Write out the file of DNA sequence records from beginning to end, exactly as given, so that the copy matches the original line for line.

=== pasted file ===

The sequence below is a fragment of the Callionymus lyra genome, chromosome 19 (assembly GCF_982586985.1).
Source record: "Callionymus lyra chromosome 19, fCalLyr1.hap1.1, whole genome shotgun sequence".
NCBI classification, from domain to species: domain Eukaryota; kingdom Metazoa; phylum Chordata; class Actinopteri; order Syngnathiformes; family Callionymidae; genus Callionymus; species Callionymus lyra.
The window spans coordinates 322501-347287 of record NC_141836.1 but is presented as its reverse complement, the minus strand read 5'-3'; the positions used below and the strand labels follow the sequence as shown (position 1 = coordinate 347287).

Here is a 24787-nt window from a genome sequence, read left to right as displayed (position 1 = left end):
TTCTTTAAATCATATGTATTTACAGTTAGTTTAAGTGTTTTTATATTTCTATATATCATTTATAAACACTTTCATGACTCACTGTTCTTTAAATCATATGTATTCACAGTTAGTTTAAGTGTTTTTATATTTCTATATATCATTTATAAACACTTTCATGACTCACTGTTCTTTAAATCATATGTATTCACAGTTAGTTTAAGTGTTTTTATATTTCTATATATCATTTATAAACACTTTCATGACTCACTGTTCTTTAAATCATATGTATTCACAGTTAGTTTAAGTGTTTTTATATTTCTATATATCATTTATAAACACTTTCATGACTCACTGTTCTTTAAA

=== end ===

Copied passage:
The sequence below is a fragment of the Callionymus lyra genome, chromosome 19 (assembly GCF_982586985.1).
Source record: "Callionymus lyra chromosome 19, fCalLyr1.hap1.1, whole genome shotgun sequence".
NCBI classification, from domain to species: domain Eukaryota; kingdom Metazoa; phylum Chordata; class Actinopteri; order Syngnathiformes; family Callionymidae; genus Callionymus; species Callionymus lyra.
The window spans coordinates 322501-347287 of record NC_141836.1 but is presented as its reverse complement, the minus strand read 5'-3'; the positions used below and the strand labels follow the sequence as shown (position 1 = coordinate 347287).

Here is a 24787-nt window from a genome sequence, read left to right as displayed (position 1 = left end):
TTCTTTAAATCATATGTATTTACAGTTAGTTTAAGTGTTTTTATATTTCTATATATCATTTATAAACACTTTCATGACTCACTGTTCTTTAAATCATATGTATTCACAGTTAGTTTAAGTGTTTTTATATTTCTATATATCATTTATAAACACTTTCATGACTCACTGTTCTTTAAATCATATGTATTCACAGTTAGTTTAAGTGTTTTTATATTTCTATATATCATTTATAAACACTTTCATGACTCACTGTTCTTTAAATCATATGTATTCACAGTTAGTTTAAGTGTTTTTATATTTCTATATATCATTTATAAACACTTTCATGACTCACTGTTCTTTAAA